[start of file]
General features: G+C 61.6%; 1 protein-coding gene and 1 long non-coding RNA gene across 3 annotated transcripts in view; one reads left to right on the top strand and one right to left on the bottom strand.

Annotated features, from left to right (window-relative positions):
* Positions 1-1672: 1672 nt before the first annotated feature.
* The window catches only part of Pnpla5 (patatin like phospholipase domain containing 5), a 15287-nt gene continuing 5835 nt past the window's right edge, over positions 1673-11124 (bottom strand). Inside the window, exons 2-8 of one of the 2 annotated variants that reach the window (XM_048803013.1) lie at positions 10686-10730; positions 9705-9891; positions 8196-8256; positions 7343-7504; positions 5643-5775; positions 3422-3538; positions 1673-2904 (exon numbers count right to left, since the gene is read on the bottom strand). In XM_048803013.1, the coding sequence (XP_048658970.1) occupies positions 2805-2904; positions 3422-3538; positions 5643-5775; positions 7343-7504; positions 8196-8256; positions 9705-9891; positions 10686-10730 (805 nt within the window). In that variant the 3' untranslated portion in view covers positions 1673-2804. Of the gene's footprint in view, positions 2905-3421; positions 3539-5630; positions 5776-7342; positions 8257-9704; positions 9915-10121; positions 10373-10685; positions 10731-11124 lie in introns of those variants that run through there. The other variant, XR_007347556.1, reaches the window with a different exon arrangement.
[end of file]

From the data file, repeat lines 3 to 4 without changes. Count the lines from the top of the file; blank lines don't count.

* Positions 1-1672: 1672 nt before the first annotated feature.
* The window catches only part of Pnpla5 (patatin like phospholipase domain containing 5), a 15287-nt gene continuing 5835 nt past the window's right edge, over positions 1673-11124 (bottom strand). Inside the window, exons 2-8 of one of the 2 annotated variants that reach the window (XM_048803013.1) lie at positions 10686-10730; positions 9705-9891; positions 8196-8256; positions 7343-7504; positions 5643-5775; positions 3422-3538; positions 1673-2904 (exon numbers count right to left, since the gene is read on the bottom strand). In XM_048803013.1, the coding sequence (XP_048658970.1) occupies positions 2805-2904; positions 3422-3538; positions 5643-5775; positions 7343-7504; positions 8196-8256; positions 9705-9891; positions 10686-10730 (805 nt within the window). In that variant the 3' untranslated portion in view covers positions 1673-2804. Of the gene's footprint in view, positions 2905-3421; positions 3539-5630; positions 5776-7342; positions 8257-9704; positions 9915-10121; positions 10373-10685; positions 10731-11124 lie in introns of those variants that run through there. The other variant, XR_007347556.1, reaches the window with a different exon arrangement.